Government representatives from Italy, Greece, Cyprus and Israel plan to meet in February to discuss a natural gas pipeline from the east Mediterranean fields to Greece and Italy, according to a report in Globes.
Israel energy minister Yuval Steinitz has already met Enel CEO Francesco Starace to discuss possible gas deals with the Italian power generator as production in northern Europe is declining. Enel also buys gas from Algeria.
An EU-sponsored survey last year found the 2,000-km pipeline would cost $5.7 bln.
The project will connect the Israeli Leviathan gas field, the offshore Cypriot Aphrodite gas field and possibly other gas fields to buyers in southern Europe.
A map on the European Commision's website shows a line starting east of Cyprus and running to Crete and from there up the west coast of mainland Greece to the Adriatic and then to Italy.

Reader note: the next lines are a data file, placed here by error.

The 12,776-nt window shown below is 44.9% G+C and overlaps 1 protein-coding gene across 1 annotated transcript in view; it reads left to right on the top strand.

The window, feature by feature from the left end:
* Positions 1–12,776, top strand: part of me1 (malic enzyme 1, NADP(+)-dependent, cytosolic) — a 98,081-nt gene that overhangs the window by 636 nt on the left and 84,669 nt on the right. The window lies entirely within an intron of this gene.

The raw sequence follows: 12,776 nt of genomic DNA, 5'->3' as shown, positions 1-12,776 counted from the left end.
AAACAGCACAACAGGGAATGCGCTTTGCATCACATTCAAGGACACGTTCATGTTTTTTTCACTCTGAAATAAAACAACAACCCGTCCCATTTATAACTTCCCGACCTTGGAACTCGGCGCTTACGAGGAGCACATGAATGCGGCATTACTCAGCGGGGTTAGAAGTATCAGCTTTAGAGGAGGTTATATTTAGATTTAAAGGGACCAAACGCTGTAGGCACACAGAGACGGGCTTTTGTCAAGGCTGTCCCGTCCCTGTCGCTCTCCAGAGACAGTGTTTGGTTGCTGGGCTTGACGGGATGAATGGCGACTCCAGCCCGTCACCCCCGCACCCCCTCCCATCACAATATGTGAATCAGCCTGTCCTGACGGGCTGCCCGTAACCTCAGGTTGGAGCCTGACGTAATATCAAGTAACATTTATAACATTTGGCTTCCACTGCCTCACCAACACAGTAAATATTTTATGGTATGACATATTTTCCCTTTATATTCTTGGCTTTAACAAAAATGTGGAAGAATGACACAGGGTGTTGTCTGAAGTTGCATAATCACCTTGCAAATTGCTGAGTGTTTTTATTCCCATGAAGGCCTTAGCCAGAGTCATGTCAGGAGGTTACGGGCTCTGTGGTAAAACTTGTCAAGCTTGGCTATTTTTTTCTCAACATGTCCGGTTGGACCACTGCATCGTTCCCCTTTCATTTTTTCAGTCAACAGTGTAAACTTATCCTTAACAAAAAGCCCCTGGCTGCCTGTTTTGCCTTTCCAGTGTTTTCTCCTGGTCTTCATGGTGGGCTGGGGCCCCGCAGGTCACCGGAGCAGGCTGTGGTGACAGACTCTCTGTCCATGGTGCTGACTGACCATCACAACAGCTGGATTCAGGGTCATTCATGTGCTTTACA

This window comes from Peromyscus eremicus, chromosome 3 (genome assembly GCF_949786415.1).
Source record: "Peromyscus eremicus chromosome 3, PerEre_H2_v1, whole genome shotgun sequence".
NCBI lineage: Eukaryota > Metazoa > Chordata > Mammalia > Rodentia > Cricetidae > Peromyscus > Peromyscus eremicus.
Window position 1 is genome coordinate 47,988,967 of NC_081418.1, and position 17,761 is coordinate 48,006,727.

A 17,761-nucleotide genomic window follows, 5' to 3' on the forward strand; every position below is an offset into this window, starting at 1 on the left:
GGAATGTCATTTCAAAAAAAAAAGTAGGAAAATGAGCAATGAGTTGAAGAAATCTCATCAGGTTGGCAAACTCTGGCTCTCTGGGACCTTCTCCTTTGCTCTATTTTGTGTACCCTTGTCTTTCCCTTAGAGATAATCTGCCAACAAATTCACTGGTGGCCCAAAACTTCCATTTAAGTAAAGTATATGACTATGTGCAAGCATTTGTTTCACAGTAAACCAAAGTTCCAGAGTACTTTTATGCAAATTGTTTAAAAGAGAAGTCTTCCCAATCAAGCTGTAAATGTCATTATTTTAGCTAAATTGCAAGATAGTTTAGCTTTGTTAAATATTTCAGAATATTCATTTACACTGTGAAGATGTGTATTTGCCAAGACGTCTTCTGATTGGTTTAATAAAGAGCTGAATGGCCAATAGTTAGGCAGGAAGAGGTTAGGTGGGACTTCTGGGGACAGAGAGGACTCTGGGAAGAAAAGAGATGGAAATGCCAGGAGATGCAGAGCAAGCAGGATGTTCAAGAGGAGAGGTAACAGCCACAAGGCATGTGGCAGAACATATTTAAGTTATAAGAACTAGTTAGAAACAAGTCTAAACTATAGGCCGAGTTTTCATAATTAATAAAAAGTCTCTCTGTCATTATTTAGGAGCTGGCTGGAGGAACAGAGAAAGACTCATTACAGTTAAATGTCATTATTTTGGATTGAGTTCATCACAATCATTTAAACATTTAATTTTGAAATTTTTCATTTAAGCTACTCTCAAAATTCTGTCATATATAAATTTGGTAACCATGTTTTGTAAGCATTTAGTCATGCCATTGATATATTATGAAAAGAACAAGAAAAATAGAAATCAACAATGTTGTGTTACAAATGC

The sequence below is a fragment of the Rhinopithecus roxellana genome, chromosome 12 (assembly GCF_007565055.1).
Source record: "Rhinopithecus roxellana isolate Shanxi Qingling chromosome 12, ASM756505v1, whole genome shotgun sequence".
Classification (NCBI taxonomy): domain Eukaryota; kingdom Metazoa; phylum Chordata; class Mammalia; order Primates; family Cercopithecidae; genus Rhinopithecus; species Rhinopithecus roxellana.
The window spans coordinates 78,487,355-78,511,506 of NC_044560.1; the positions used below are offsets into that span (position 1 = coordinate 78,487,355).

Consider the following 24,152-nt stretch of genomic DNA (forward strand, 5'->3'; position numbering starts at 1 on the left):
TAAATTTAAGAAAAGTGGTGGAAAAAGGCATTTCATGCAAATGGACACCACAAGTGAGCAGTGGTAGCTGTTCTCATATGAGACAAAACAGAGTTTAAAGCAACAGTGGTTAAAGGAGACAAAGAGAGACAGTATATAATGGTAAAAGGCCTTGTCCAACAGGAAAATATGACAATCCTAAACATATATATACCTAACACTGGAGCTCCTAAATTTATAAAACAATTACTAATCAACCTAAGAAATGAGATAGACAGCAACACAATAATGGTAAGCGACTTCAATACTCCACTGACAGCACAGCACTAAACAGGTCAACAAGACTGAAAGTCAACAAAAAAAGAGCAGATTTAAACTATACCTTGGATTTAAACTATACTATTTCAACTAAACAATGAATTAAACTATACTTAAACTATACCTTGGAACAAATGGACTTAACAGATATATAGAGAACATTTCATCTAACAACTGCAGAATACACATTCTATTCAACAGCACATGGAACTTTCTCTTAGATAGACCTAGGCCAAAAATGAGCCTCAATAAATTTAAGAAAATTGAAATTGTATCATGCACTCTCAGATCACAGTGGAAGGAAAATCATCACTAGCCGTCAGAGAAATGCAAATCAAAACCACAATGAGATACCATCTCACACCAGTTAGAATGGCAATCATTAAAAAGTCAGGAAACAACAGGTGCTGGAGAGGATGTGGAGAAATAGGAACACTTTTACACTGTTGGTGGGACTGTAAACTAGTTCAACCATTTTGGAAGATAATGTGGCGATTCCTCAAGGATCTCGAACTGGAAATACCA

The pipeline would have a 12 bln m³/yr capacity and the idea is for the project to be built by private-sector companies without public funding, although with the moral support of the European Union.
Gas experts, however, are not convinced that the project can be achieved.
An Israeli expert who was asked about the project's feasibility said the chances were zero as the project cost calculations were far too low and the project is just a PR stunt.
Russian oil major Rosneft has also talked about piping gas from Egypt to Europe, an idea unlikely to meet with the same degree of support from the European Commission given the strong position Russia already holds in gas supplies. Egypt's own gas demand is also growing.